“The rumor spread to the adjoining houses that the teams were going to start from the Rostofs’, and still more of the wounded came crowding into the Rostofs’ yard from the other houses. . . . So they gave up also the wardrobe wagon, and let the wounded from two neighboring houses have the use of it. All the household and the servants were full of happy excitement. Natasha had risen to a state of enthusiastically happy emotion such as she had not experienced for a long time.”
A lot is made of how Tolstoy changed from being a writer to being a moralist, but as Wilson will write about in the following passage, Tolstoy always had a strong moral facet to his work, it’s just that it came to the fore in his old age.
Here is the A.N. Wilson passage from his Tolstoy biography:
“We are often invited to think of Tolstoy as someone who spoilt his ‘art’ by trying to develop as a moraliser or a thinker. But in The Raid [his earliest completed story], there is no such division. It is because he can so cram his short story with detail of every human and natural kind–the captain lighting up a pipeful of cheap tobacco at the mention of his mother, the flocks of wild pigeons whirling above the broad ravine, the crickets and grasshoppers and thousands of other insects filling the roadside grasses with sound–it is all this massing of detail which leads naturally to the ‘moralising’. War is not an abstract thing. In The Raid we see a battalion of well-trained Russian soldiers, actual people with lives and personalities who are completely real to us, harrying some pathetic tribesmen. ‘Can it be that there is not room for all men on this beautiful earth under these immeasurable starry heavens? Can it be possible that in the midst of this entrancing Nature feelings of hatred, vengeance, or the desire to exterminate their fellows can endure in the souls of men?’ To know, to know deeply and closely, is to sympathise. And at the same time, there is a callous Homeric eye in Tolstoy which can see the behaviour of the soldiers who are looting the little village and recognise this too as an emanation of nature, of life.”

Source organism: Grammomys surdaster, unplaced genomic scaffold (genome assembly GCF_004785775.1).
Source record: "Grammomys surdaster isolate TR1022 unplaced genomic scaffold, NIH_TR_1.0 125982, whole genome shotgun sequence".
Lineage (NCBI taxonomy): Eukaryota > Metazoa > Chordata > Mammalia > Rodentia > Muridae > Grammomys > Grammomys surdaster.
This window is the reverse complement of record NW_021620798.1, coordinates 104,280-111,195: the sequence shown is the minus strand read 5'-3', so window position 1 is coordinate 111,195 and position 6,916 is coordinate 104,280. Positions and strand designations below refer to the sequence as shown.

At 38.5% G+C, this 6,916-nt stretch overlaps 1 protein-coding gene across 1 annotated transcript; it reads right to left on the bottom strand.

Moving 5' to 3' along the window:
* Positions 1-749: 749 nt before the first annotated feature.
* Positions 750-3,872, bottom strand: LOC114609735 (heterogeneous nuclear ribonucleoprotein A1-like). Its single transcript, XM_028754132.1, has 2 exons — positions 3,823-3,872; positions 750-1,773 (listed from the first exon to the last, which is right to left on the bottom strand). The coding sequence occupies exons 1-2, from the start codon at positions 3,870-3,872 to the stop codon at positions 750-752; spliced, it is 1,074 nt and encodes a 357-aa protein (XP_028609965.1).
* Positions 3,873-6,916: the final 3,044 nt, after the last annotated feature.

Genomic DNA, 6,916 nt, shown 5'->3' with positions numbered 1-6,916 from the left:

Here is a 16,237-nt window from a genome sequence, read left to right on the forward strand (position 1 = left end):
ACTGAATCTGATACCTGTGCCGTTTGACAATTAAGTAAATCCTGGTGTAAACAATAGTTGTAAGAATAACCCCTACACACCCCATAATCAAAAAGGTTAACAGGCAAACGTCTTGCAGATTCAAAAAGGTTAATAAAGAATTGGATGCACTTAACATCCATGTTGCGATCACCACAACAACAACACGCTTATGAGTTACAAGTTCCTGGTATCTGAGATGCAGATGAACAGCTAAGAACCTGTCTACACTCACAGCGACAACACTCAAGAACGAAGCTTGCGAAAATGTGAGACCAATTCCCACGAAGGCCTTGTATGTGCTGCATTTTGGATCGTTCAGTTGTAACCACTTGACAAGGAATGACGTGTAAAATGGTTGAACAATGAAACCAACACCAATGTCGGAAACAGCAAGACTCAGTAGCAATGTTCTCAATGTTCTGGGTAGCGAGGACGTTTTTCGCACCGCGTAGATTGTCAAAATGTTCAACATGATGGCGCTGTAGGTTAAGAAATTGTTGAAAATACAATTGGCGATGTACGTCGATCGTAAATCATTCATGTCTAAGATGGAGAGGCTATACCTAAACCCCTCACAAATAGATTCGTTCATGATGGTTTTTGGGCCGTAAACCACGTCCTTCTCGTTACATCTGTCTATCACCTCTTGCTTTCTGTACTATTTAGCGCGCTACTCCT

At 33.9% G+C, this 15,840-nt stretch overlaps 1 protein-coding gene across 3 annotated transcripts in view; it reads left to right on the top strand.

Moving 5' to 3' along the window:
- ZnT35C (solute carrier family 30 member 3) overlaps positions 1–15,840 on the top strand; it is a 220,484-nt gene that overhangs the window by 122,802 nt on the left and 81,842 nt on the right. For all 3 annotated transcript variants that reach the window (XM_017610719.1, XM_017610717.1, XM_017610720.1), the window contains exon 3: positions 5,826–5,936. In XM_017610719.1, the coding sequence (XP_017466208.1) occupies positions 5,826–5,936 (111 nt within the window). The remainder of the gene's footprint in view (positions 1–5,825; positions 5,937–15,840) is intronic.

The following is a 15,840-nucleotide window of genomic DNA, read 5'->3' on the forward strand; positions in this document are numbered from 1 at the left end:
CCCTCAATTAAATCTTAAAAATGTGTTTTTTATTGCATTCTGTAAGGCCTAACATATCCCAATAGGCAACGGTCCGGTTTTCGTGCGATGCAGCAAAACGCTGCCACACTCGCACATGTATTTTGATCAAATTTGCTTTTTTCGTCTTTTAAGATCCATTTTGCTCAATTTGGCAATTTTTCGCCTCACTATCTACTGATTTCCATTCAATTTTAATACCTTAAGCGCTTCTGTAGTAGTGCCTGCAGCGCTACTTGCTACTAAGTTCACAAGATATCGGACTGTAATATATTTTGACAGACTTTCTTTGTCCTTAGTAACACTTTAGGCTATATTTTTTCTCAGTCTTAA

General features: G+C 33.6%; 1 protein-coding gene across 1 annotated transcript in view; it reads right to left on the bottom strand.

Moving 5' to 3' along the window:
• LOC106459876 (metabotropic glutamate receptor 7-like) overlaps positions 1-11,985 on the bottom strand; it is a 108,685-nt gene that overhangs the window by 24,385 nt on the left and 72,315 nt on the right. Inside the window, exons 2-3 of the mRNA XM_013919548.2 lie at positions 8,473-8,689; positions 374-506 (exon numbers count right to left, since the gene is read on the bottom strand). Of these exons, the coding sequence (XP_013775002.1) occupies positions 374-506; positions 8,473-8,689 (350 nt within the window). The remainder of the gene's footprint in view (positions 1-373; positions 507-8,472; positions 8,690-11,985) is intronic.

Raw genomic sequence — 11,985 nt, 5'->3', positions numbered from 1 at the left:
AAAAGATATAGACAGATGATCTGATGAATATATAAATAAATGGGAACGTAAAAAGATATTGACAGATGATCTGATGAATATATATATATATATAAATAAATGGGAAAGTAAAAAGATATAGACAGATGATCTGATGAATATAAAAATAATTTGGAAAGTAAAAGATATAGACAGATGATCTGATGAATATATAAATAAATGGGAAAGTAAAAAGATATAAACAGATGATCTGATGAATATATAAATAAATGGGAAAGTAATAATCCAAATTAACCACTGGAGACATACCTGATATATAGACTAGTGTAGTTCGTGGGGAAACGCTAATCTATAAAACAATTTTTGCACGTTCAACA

This passage with the mention of the “immeasurable starry heavens” reminds of me Prince Andrei’s vision of the blue vault of the sky on his first battlefield. It also reminds me of the story about James Joyce in Richard Ellmann’s biography: well, I couldn’t find it there, but I did find it at the James Joyce Centre website: “In a letter to his daughter Lucia in April 1935, Joyce mentioned having sent her some books by Tolstoy, and he told her that ‘How Much Land Does a Man Need’ was ‘the greatest story that the literature of the world knows,’ though he added that he also liked the story ‘Master and Man.’ Early in May he sent her more Tolstoy, including ‘Two Hussars,’ and told her he thought Tolstoy’s name meant ‘great’ in Russian.”
There are some other great quotes of Joyce about Tolstoy, one of them about how Tolstoy’s use of interior monologue inspired him.